REB: Well, I can answer that question with two answers...actually, let me answer it with two answers converted into a three-part answer. So really it's two answers but the answers are so impressive that there's room to turn it into three answers. My first answer is that I simply love people. I want to do good things for them. I want to find them a great, affordable place. It's all I want. The broker's fee is incidental. I feel like I could do this job for free. Secondly, I get great exercise. I love walking around New York from place to place with people I hardly know spending sometimes hours showing off exciting and new places. I also happen to be a very big fan of gentrification. I think it is so in right now.
BBS: Do you enjoy the hustle of being a broker?
REB: I am going to answer this question now. Do you know why?
BBS: Why?
REB: Because if I wait a few more minutes this question may be gone. Crazy, I know. But if I hesitate in answering your terrific, well-researched question then I may never have the chance to answer it. Period. That's how these things work. It's there one minute, and gone the next. I always answer good questions right away because, frankly, I hate to say it, someone may answer it instead of me. And then I would live the rest of my life regreting that I didn't answer that question...
BBS: Where are you from?
REB: Where do you want me to be from?
BBS: When you list an apartment, would you consider the small maid's room as a full bedroom?
REB: Sure. I know a lot of very short people who would consider that room ideal. There are little people who don't need a ton of space and that's perfect for them. In fact, not considering that a real bedroom may even be offensive to those small people. Have you considered that?
BBS: Brokers have a very bad reputation. People say they're shady. They're dishonest and the only interests they have is their own. Can you address that?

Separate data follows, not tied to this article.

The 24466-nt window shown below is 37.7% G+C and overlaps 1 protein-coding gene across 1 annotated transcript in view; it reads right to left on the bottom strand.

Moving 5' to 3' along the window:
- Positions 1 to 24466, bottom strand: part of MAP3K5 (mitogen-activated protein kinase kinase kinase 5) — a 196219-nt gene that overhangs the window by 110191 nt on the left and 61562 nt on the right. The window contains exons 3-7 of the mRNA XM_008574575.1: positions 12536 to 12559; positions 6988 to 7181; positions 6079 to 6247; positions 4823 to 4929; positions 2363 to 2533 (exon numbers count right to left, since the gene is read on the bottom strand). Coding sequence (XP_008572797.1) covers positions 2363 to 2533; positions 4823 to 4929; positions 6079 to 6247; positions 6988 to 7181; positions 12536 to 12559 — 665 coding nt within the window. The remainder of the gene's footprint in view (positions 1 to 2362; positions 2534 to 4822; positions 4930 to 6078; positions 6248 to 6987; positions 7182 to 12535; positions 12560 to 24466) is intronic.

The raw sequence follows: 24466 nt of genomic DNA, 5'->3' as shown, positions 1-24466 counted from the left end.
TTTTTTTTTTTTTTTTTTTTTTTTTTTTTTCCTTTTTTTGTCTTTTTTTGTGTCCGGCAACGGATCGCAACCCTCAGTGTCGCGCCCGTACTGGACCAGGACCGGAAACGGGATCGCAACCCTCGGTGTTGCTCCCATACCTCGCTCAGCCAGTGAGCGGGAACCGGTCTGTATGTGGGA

REB: This is the first I'm hearing of that. And to be honest, I can't even imagine where that reputation would even come from.
BBS: Can we do a word-association now?
REB: Absolutely.
BBS: Okay, here we go. Low-income family.
REB: I wish I had something to show you but I don', wait, you said "word association" not "role playing," right?
BBS: Yes, please. Now, Harlem.
REB: Upper Upper West Side.
BBS: Walk-up.
REB: Excercise-conduscive.
BBS: Affordable.
REB: Impossible.
BBS: Speaking of; what do you think will happen to all the people who can't afford living in New York City anymore?
REB: Well, I could always show them some lovely apartments in Albany, which is actually now known as North Manhattan. Or as we say, NoMa.
BBS: Our time has run out. Broker, I want to thank you for coming and speaking with Bring Back Sincerity.
REB: My pleasure. Seriously. Here's my card. Call me if you ever need a place to live. I am the best in the business. Do not waste your time with anyone else. No one else.

Tuesday, April 04, 2006


Last night, I had the good fortune of attending one of the five historic Gorillaz shows happening at Harlem's Apollo Theater (for a short summary/review, see Jane). When I got to the venue, I went immediately to the press check-in and picked up my tickets from the publicist. Shana and I were then escorted (fancy!) to our seats, which, I assumed, was a section reserved for press.

Moments later, a brown-haired, bespectacled girl sat next to me and, assumingly, her boyfriend, bearded and stoic, sat next to her. Initially, they didn't speak much. He opened a bag of snacks that he had snuck into the theater (shame on you for not sharing!) and thereafter picked up his phone to have a conversation. Shana and I were sitting there since 8:00 PM (as instructed) and it was already 8:40 and I was getting antsy. And when I get antsy, I make conversation with random strangers.

"So, I'm assuming you guys are press too..." I said to Glasses on my right.

She smiled, shrugged and then pointed to Beard on her right.